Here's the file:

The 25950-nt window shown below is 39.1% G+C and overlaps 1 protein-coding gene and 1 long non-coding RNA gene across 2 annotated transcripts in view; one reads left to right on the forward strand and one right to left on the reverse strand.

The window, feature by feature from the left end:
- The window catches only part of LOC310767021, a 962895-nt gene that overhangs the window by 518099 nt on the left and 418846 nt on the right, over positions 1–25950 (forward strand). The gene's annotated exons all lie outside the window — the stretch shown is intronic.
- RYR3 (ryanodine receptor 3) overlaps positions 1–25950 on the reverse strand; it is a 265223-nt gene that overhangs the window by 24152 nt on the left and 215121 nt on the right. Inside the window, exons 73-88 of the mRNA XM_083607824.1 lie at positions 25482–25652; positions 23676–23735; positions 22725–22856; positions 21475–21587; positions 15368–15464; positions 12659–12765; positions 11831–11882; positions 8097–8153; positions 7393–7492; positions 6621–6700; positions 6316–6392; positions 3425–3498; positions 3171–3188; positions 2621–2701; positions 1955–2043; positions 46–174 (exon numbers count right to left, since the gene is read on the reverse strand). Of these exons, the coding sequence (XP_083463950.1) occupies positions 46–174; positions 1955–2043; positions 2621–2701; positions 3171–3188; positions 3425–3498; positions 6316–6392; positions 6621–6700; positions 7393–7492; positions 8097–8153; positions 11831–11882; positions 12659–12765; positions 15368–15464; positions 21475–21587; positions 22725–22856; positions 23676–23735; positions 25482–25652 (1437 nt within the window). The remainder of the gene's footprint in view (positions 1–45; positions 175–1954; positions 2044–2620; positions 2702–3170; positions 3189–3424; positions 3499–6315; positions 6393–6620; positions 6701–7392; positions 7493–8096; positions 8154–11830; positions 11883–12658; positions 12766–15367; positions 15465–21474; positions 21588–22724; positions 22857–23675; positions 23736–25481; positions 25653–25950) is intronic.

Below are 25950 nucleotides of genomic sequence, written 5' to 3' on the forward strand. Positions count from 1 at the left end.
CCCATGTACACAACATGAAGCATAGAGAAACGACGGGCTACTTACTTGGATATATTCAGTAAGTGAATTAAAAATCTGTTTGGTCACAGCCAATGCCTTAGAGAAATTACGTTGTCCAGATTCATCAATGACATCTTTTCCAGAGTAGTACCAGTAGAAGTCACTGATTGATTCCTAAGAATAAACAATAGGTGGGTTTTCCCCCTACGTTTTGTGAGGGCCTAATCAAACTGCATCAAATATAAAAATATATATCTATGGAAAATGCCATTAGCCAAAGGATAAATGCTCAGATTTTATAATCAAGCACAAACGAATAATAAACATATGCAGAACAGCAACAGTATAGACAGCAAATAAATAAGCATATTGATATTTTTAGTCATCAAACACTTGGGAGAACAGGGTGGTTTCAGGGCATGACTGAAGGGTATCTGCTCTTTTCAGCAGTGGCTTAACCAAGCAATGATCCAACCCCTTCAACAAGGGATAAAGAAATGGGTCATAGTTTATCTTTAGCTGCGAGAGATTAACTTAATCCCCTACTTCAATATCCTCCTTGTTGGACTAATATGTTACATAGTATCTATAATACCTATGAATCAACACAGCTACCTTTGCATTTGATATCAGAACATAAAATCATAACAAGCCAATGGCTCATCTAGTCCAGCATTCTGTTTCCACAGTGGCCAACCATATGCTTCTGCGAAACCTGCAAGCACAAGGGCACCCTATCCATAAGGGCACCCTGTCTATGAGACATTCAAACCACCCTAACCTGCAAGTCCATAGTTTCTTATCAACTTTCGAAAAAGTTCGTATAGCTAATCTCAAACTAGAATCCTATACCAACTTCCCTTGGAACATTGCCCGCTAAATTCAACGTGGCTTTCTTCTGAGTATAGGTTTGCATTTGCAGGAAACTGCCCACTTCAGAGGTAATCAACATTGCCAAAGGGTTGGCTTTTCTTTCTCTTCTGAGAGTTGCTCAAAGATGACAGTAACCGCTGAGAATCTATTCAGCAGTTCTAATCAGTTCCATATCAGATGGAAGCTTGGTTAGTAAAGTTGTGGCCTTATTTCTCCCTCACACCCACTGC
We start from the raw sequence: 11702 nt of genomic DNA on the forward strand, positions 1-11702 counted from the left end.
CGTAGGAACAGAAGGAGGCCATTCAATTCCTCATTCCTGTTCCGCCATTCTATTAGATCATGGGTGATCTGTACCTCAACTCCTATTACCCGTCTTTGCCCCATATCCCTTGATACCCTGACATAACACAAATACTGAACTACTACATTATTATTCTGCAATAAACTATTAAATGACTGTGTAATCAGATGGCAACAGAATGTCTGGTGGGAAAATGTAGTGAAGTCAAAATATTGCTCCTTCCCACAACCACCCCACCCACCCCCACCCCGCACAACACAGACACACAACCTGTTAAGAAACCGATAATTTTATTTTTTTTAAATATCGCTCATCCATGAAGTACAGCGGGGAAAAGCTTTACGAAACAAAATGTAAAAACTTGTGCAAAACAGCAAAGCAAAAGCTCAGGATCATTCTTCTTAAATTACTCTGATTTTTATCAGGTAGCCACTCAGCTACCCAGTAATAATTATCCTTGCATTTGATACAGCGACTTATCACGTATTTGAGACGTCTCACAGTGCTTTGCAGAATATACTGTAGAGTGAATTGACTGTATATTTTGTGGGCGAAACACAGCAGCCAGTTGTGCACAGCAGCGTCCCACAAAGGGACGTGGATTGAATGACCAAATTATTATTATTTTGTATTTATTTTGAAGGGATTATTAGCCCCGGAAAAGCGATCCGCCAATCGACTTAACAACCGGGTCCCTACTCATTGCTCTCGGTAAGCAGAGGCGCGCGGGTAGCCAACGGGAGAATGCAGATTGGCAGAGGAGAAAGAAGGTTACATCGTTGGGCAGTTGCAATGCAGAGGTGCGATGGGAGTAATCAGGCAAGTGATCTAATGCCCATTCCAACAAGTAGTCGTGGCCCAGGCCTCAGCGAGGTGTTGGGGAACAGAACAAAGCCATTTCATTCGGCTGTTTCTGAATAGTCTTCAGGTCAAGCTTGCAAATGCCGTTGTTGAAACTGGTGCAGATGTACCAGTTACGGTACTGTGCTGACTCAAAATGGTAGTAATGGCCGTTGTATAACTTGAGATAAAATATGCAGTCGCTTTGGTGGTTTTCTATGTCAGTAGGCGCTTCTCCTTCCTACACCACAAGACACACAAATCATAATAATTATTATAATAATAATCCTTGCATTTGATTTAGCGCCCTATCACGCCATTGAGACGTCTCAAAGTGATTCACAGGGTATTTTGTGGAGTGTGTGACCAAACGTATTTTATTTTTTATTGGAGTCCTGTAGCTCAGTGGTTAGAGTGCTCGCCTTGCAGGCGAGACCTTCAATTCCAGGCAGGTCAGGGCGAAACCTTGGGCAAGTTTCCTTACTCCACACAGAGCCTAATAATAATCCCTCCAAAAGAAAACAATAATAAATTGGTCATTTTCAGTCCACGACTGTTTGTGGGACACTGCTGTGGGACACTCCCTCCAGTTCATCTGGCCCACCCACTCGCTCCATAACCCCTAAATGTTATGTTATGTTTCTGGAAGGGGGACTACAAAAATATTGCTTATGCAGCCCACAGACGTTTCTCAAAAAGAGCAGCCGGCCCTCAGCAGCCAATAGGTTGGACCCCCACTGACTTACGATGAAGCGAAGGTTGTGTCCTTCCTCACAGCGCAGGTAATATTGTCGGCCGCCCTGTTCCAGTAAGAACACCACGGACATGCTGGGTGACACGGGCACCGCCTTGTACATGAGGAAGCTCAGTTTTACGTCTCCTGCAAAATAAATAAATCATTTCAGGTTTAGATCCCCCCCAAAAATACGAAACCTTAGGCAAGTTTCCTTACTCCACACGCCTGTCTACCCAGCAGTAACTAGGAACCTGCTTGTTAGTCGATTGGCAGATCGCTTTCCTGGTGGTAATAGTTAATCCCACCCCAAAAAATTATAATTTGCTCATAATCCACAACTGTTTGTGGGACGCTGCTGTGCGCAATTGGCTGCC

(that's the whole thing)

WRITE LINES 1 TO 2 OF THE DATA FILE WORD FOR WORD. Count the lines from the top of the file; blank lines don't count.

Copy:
The 25950-nt window shown below is 39.1% G+C and overlaps 1 protein-coding gene and 1 long non-coding RNA gene across 2 annotated transcripts in view; one reads left to right on the forward strand and one right to left on the reverse strand.

The window, feature by feature from the left end: